SHAFAQNA (Shia News Association)Saudi Arabia's Prince Bandar bin Sultan fell in love with the United States when he was still an air force pilot and took aerobatics training on an American air base. The romance was renewed several years later when he was named the Saudi ambassador to Washington, a tenure that lasted 22 years. He was a regular guest of George H.W. Bush and later his son, and was the only ambassador guarded by the U.S. Secret Service.
Last week, King Abdullah named Bandar, 62, director general of the Saudi Intelligence Agency, on top of his post as secretary-general of the National Security Council, which he has held since 2005.
Bandar's appointment to the Saudis' most important security post is no coincidence. For one thing, he's very well connected to the kingdom's leaders. His wife Haifa was the daughter of King Faisal, who was assassinated in 1975. Her brother Turki al-Faisal once headed Saudi intelligence, and another brother, Mohammed al-Faisal, is one of the kingdom's richest men.
Writer said the reason of appointment "Saudi Arabia is preparing for the next stage in Syria, after President Bashar Assad leaves the political stage one way or another and Syria becomes a battleground for influence."
An intense campaign is under way over this inheritance, with the United States, European Union and Russia taking part. But the ramifications of Assad's fall on Iran and Hezbollah - and Iraq - are more important. And when Egypt is hobbling in its effort to establish its "Second Republic" and the Arab League is paralyzed, Saudi Arabia is left to draw up the Middle East's new map.
The view from D.C.
From Washington's perspective, Bandar's appointment is important news. Sure, his wife was investigated by Congress a decade ago about her connections to Al-Qaida activists. But Bandar is considered the CIA's man in Riyadh. He's not just a rugby fan and man-about-town - he's known as a can-do person who makes quick decisions and doesn't spare resources to achieve his objectives.
When there was a need to transfer money to the Nicaraguan rebels in the 1980s, Bandar dealt with the Saudi "grants" requested by the White House. He also arranged things when Saudi Arabia was asked to help fund the mujahideen's battles in Afghanistan against the Soviets.
Bandar is a member of the part of the royal family that opposes the revolutions in the Arab states; they see the Muslim Brotherhood's rise no less of a threat than Iran's influence in the region.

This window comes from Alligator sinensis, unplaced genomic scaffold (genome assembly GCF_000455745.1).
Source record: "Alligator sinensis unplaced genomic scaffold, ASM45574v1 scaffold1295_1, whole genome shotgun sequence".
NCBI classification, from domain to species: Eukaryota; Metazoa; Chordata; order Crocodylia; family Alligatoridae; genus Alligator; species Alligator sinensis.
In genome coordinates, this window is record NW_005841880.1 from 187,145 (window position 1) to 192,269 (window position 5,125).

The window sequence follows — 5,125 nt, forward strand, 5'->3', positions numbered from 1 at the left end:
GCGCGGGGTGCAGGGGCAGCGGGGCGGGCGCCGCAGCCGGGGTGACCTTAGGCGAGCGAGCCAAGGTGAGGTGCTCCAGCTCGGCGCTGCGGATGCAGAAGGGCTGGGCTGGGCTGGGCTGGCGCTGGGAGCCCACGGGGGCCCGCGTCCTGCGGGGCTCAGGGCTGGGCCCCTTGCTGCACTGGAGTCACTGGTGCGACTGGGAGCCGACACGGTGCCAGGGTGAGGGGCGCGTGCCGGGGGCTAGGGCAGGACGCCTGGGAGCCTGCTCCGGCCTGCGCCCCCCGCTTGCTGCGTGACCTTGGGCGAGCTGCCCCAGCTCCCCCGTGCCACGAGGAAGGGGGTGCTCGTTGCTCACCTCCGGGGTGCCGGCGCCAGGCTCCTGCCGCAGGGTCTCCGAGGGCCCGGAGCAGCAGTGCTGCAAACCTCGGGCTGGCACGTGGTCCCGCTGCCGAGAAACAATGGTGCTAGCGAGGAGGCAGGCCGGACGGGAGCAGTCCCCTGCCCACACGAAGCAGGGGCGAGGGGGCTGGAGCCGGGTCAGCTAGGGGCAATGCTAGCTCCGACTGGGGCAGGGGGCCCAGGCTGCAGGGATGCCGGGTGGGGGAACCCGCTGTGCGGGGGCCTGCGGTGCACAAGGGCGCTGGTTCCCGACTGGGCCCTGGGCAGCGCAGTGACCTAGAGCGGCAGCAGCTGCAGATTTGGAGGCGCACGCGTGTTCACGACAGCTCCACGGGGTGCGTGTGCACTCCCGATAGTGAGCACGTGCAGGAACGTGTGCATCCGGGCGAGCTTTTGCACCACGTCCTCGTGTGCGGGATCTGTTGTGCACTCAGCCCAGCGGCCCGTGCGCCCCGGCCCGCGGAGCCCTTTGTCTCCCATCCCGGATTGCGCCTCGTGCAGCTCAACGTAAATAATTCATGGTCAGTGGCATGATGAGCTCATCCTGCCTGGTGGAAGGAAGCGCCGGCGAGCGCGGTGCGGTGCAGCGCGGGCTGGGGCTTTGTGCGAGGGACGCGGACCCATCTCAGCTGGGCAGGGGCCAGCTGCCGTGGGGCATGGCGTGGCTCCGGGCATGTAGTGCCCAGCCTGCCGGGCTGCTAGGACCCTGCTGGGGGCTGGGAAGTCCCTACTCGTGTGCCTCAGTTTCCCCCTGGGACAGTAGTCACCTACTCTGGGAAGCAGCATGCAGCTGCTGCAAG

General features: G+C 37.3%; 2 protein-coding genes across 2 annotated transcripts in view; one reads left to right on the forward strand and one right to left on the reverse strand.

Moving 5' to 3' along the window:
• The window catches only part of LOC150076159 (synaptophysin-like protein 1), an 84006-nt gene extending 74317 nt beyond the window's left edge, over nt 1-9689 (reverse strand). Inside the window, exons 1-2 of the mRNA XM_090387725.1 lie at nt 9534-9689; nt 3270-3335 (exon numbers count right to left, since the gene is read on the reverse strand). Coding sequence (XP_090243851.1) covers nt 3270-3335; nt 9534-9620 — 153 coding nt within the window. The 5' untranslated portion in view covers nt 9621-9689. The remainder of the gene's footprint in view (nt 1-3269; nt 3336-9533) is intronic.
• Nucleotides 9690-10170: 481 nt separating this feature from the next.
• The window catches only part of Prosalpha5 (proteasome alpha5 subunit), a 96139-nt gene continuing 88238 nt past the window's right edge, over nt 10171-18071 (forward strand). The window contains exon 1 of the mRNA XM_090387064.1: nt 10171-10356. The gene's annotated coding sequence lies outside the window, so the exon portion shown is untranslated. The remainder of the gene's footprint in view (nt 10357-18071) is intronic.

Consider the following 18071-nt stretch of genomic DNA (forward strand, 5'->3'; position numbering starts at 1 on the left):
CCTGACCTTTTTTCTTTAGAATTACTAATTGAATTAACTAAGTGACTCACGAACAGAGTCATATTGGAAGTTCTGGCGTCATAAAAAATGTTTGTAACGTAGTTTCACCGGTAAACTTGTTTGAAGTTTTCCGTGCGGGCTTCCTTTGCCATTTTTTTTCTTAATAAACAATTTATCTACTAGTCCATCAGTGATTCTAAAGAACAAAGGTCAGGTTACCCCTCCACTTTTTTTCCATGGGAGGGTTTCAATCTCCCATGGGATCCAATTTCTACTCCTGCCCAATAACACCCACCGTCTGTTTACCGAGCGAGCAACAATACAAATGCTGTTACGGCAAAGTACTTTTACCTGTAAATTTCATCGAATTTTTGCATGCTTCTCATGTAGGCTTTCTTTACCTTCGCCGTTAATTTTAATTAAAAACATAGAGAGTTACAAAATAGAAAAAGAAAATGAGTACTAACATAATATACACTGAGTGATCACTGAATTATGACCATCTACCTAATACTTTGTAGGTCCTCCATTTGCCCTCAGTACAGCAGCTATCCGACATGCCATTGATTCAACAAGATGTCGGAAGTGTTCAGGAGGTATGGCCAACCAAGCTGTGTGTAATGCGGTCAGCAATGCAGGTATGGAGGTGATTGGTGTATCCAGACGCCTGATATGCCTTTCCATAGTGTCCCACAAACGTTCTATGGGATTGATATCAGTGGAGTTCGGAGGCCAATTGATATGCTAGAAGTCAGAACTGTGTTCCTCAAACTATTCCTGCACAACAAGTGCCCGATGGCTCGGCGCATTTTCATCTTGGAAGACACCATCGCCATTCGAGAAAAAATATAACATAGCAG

He helped King Abdullah (when the latter was still crown prince ) put together the Saudi peace plan - later the Arab Peace Initiative - to resolve the Israeli-Palestinian conflict. And he fashioned the Saudis' tough stance against Syria and Hezbollah after the assassination of Lebanese Prime Minister Rafik Hariri in 2005. A few years later, he suggested that the king change course and reconcile with Syria in an effort to cool relations between Damascus and Tehran.
From Bahrain to Tahrir Square
When the revolutions broke out, Bandar supported sending troops to the small kingdom of Bahrain next door to quell the Shi'ite revolt, which Saudi Arabia perceived as Iranian intervention in the Gulf states' affairs. Saudi Arabia also moved fast to support the new regime in Cairo, depositing more than $3 billion as a guarantee at the Egyptian central bank.
Egyptian President Mohammed Morsi knows well that this aid doesn't stem from Saudi Arabia's great love for the Tahrir revolution, let alone for the Muslim Brotherhood. But it's meant to block Iranian efforts to gain a foothold in Egypt. As a result, when Morsi was invited to Tehran for a conference of nonaligned nations, he stopped first in Riyadh so as not to give Iran the satisfaction of being the new Egyptian president's first host.
Saudi commentators say Bandar was the one behind the decision to give money to the Syrian rebels, and even to buy weapons for them. They say the Saudi demand that Assad step down is part of Bandar's strategy, which guides the kingdom far more than the positions of the 88-year-old king, whose health is failing.
Source : Haaretz